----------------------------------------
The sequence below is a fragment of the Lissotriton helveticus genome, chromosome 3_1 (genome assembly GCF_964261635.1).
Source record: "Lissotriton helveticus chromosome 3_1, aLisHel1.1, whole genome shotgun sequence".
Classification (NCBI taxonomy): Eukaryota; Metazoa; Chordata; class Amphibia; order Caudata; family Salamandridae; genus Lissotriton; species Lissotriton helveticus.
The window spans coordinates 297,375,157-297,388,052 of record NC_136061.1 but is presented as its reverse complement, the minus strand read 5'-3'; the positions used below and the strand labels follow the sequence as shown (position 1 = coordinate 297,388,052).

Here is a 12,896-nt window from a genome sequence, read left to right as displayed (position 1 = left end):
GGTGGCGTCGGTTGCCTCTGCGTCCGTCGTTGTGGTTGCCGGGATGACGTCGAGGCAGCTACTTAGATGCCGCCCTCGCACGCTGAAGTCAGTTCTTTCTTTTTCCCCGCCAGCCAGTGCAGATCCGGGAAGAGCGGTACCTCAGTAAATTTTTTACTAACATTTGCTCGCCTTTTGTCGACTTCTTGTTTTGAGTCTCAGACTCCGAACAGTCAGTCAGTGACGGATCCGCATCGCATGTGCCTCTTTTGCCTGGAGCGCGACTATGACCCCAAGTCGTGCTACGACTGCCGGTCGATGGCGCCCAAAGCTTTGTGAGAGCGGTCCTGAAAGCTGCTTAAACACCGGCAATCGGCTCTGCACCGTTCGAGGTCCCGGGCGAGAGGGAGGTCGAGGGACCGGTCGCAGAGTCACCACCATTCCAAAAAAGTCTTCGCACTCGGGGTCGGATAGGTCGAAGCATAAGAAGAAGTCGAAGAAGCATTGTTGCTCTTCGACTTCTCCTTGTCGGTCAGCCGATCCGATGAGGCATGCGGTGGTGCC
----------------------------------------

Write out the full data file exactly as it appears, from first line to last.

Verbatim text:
The sequence below is a fragment of the Lissotriton helveticus genome, chromosome 3_1 (genome assembly GCF_964261635.1).
Source record: "Lissotriton helveticus chromosome 3_1, aLisHel1.1, whole genome shotgun sequence".
Classification (NCBI taxonomy): Eukaryota; Metazoa; Chordata; class Amphibia; order Caudata; family Salamandridae; genus Lissotriton; species Lissotriton helveticus.
The window spans coordinates 297,375,157-297,388,052 of record NC_136061.1 but is presented as its reverse complement, the minus strand read 5'-3'; the positions used below and the strand labels follow the sequence as shown (position 1 = coordinate 297,388,052).

Here is a 12,896-nt window from a genome sequence, read left to right as displayed (position 1 = left end):
GGTGGCGTCGGTTGCCTCTGCGTCCGTCGTTGTGGTTGCCGGGATGACGTCGAGGCAGCTACTTAGATGCCGCCCTCGCACGCTGAAGTCAGTTCTTTCTTTTTCCCCGCCAGCCAGTGCAGATCCGGGAAGAGCGGTACCTCAGTAAATTTTTTACTAACATTTGCTCGCCTTTTGTCGACTTCTTGTTTTGAGTCTCAGACTCCGAACAGTCAGTCAGTGACGGATCCGCATCGCATGTGCCTCTTTTGCCTGGAGCGCGACTATGACCCCAAGTCGTGCTACGACTGCCGGTCGATGGCGCCCAAAGCTTTGTGAGAGCGGTCCTGAAAGCTGCTTAAACACCGGCAATCGGCTCTGCACCGTTCGAGGTCCCGGGCGAGAGGGAGGTCGAGGGACCGGTCGCAGAGTCACCACCATTCCAAAAAAGTCTTCGCACTCGGGGTCGGATAGGTCGAAGCATAAGAAGAAGTCGAAGAAGCATTGTTGCTCTTCGACTTCTCCTTGTCGGTCAGCCGATCCGATGAGGCATGCGGTGGTGCC